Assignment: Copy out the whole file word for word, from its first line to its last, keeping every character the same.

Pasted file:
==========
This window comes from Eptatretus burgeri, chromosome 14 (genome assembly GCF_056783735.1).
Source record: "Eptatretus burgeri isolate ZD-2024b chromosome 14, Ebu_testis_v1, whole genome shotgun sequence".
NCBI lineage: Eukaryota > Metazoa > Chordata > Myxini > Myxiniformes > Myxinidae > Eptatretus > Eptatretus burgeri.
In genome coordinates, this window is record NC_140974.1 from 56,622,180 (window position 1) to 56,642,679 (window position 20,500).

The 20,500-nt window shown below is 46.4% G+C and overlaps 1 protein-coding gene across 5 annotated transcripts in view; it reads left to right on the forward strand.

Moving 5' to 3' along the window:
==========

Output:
This window comes from Eptatretus burgeri, chromosome 14 (genome assembly GCF_056783735.1).
Source record: "Eptatretus burgeri isolate ZD-2024b chromosome 14, Ebu_testis_v1, whole genome shotgun sequence".
NCBI lineage: Eukaryota > Metazoa > Chordata > Myxini > Myxiniformes > Myxinidae > Eptatretus > Eptatretus burgeri.
In genome coordinates, this window is record NC_140974.1 from 56,622,180 (window position 1) to 56,642,679 (window position 20,500).

The 20,500-nt window shown below is 46.4% G+C and overlaps 1 protein-coding gene across 5 annotated transcripts in view; it reads left to right on the forward strand.

Moving 5' to 3' along the window: